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Labor Department Announces Do-Over on Fiduciary Definition Proposal

A collective sigh of relief was heard Monday from the financial services sector when the Department of Labor (DOL) announced that it was withdrawing its proposed new definition of a fiduciary under the Employee Retirement Security Income Act (ERISA). On Oct. 22, 2010, DOL proposed the new definition of “fiduciary” which met with significant and vocal opposition. DOL countered that the current definition of “fiduciary” under ERISA had not been updated since its enactment in 1975, and no longer provided necessary protections due to changes in the financial services industry over the last 35 years. The opposition to the proposal was in large part due to the more expansive coverage of the proposed definition. 

The proposal broadened the types of advice that make a person an investment advice fiduciary, as well as changed the standard for determining when advice is fiduciary in nature. 

Critics (who appeared to greatly outnumber the supporters) insisted that the proposed definition would lead to increased cost and less quality service.  Despite the cacophony of dissent, the DOL stood their ground and refused to vacillate their position that the new rule was needed and written correctly.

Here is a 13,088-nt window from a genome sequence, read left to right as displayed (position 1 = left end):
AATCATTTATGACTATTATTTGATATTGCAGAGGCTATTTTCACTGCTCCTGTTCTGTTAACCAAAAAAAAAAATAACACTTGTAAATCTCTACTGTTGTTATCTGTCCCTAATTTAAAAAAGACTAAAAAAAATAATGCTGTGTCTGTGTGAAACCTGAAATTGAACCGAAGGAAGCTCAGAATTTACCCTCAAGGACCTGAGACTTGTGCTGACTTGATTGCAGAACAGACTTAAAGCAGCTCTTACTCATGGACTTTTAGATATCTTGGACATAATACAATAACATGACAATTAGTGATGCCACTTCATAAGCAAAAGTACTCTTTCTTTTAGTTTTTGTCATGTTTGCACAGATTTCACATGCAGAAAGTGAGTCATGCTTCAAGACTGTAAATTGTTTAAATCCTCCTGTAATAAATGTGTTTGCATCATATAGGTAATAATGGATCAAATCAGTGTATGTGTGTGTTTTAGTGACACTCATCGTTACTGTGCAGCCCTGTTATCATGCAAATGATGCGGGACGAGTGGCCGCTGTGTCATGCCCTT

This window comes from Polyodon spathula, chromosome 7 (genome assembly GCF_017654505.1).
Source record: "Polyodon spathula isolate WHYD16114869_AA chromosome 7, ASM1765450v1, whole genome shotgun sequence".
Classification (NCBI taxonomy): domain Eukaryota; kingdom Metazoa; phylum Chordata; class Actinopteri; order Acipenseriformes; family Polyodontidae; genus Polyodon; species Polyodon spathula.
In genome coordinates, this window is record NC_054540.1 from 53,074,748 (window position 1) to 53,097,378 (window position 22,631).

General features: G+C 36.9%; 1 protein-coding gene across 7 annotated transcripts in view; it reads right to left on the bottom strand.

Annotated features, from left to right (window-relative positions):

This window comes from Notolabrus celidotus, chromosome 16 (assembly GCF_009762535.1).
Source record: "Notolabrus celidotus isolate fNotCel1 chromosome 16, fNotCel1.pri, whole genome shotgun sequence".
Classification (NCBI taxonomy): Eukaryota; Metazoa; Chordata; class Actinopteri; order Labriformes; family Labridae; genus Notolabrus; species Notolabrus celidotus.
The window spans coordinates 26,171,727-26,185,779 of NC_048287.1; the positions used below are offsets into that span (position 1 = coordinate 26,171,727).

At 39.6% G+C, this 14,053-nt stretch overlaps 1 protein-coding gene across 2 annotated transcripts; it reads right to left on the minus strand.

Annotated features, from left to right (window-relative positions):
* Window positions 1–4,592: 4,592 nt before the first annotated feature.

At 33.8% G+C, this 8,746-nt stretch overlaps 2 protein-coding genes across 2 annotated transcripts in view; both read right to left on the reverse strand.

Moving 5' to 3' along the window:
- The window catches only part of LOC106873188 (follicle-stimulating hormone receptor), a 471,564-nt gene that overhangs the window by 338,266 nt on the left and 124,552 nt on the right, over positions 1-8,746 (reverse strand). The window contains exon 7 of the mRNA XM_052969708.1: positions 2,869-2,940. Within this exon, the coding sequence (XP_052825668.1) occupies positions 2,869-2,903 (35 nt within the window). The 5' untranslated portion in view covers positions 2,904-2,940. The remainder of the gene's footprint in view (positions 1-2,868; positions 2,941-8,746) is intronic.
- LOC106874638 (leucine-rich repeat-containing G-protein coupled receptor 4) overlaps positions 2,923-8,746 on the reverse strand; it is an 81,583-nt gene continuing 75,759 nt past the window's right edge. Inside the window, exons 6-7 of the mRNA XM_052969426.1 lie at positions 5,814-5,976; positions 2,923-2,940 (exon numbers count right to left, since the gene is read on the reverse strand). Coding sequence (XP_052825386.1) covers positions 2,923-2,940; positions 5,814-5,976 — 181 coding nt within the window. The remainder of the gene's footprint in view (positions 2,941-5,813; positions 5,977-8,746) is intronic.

Stalwart advocate of the proposal, Phyllis C. Borzi, assistant secretary of DOL and head of the Employee Benefits Security Administration (EBSA), headed the continued push towards finalizing the proposal which was expected to be released sometime at the end of this year.  Until Monday, when seemingly out of the blue, Borzi, announced that DOL was withdrawing the proposed definition and would be re-drafting the proposal. We will never know for certain what prompted the change in DOL’s position. Borzi indicated that EBSA now has information which was not available when the first proposal was issued, and that EBSA will look carefully at the costs and benefits when redrafting the proposal. According to EBSA, the re-proposed regulation will be issued sometime in early 2012, but for at least a little while opponents of the proposal have been given a reprieve, one that many hope will be permanent.

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